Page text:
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Inbox: How will Toronto commemorate Doc?

Beat reporter Gregor Chisholm answers questions from fans
November 16, 2017

What will the Blue Jays do to celebrate Roy Halladay, and when will his number be retired? -- Tim D., Winnipeg, ManitobaThe Blue Jays are currently discussing how to properly honor Halladay's memory and their plans will be made public when the timing is appropriate. The first thing Toronto is

What will the Blue Jays do to celebrate Roy Halladay, and when will his number be retired?
-- Tim D., Winnipeg, Manitoba

The Blue Jays are currently discussing how to properly honor Halladay's memory and their plans will be made public when the timing is appropriate. The first thing Toronto is expected to do is make sure no player wears No. 32 again. After that, everything should be left up to the family. It's only a matter of time before Halladay's number is officially retired and his name added to the club's Level of Excellence, but it is his family's right to decide when they are ready for such an honor.
• Blue Jays remember Halladay's heart, class
Brandy and her two sons, Braden and Ryan, showed incredible strength during Tuesday's celebration of Halladay's life. The family is dealing with an unspeakable tragedy, but eventually the time will come to honor Halladay at Rogers Centre in front of the fans who watched him for more than 12 years. After all Halladay's family did for the Blue Jays community, both on and off the field, it's the least the Blue Jays can do.

What is your favorite Roy Halladay memory? I attended his last game at Rogers Centre. We all knew that was it, and he was kind enough to strike out enough batters to win us all a slice of pizza.
-- Mike, Lake Centre, Nova Scotia

There are so many Halladay memories that it seems impossible to pick just one, but the game I always think about is Sept. 27, 1998. Halladay was one out away from a no-hitter during the second start of his big league career when Detroit's Bobby Higginson hit a pinch-hit solo homer to left. Halladay struggled over the next two years before reinventing himself in 2001, but this game provided a glimpse of what was to come.
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In a lot of ways, the near no-no symbolizes Halladay's tenure in Toronto. This was a supposedly meaningless September game, something that Halladay unfortunately became accustomed to with the Blue Jays, but you wouldn't have known it based on the way he pitched. Toronto might not have been a contender during his time, but every five days this team was among the best in baseball because of him.
What sticks out when you think about Roy Halladay's time in Toronto? How do you think he will be remembered?
-- Cynthia H., Mississauga, Ontario

Halladay will be remembered as one of the best pitchers of his generation, but Toronto's love affair with the star righty runs far deeper still. Plenty of big-name players have put on a Blue Jays uniform over the years, but few have embraced this city, and this country, the way Halladay did. Halladay was fiercely loyal to his teammates and to the coaches who turned him into a potential future Hall of Famer.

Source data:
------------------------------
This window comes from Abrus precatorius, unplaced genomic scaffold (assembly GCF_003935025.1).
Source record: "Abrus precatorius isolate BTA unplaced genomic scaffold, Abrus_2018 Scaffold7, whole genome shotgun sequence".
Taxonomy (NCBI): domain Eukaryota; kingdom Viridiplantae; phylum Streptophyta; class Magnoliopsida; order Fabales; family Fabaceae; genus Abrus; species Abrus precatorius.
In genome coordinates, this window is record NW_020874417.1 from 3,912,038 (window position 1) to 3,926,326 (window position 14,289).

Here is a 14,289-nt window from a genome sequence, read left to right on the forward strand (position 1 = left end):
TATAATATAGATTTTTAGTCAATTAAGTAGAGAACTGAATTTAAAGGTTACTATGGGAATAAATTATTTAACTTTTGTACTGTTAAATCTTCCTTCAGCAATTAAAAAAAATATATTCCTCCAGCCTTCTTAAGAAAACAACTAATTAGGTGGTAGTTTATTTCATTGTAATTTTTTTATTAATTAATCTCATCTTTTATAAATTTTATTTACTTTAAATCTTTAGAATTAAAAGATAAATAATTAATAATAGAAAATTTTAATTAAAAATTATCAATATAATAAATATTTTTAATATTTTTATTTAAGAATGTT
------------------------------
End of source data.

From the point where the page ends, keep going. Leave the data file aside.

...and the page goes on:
Despite the lack of team success, Halladay signed two contract extensions at below market value to help the Blue Jays plan long term and bring in additional talent. He never complained, instead keeping his head down and going through a legendary workout routine with the singular focus of getting better each day. By 2009, after 12 seasons in Toronto, few people begrudged him the opportunity to play for a contender.
Will Kevin Pillar ever win a Gold Glove? What does he have to do to have a better chance and do you think he's bothered about it?
-- Daniel W., Colchester, UK

Pillar has been a finalist three years in a row, but has yet to come away with a Gold Glove. Pillar should have won the award in 2016, but he lost out to Tampa Bay's Kevin Kiermaier, who was limited to 105 games because of injuries.

This year is a different story because Minnesota's Byron Buxton was a deserving recipient. Buxton finished with more Defensive Runs Saved (24 to 15) and also had a better Ultimate Zone Rating (9.9 to 6.0). The Gold Glove has long been one of Pillar's goals, so he's undoubtedly disappointed by the news. Will he eventually win? Impossible to say, but I think 2016 was his best shot, so it doesn't look promising.
Will the Blue Jays make a real playoff push next year or are we going to see a season of rebuilding? In other words, do we have the resources to trade for a team that may be able to make the postseason, since the current roster is probably not going to do it?
-- Casper Konijn, Amsterdam, The Netherlands

One thing we know about this offseason is that the Blue Jays are not going to rebuild. General manager Ross Atkins is on record saying he wants to add at least one impact bat and one impact arm, and the club should have upwards of $25 million to spend this winter depending on non-tender candidates and arbitration cases.
• Blue Jays aim to add versatility to roster
Atkins left the General Managers Meetings earlier this week without making a move, but it shouldn't take long for this offseason to heat up. A versatile infielder, a corner outfielder and starting pitcher are on Toronto's shopping list, and this is an organization that wants to add, not subtract, at the big league level.

Gregor Chisholm has covered the Blue Jays for MLB.com since 2011. Follow him on Twitter @gregorMLB and Facebook, and listen to his podcast.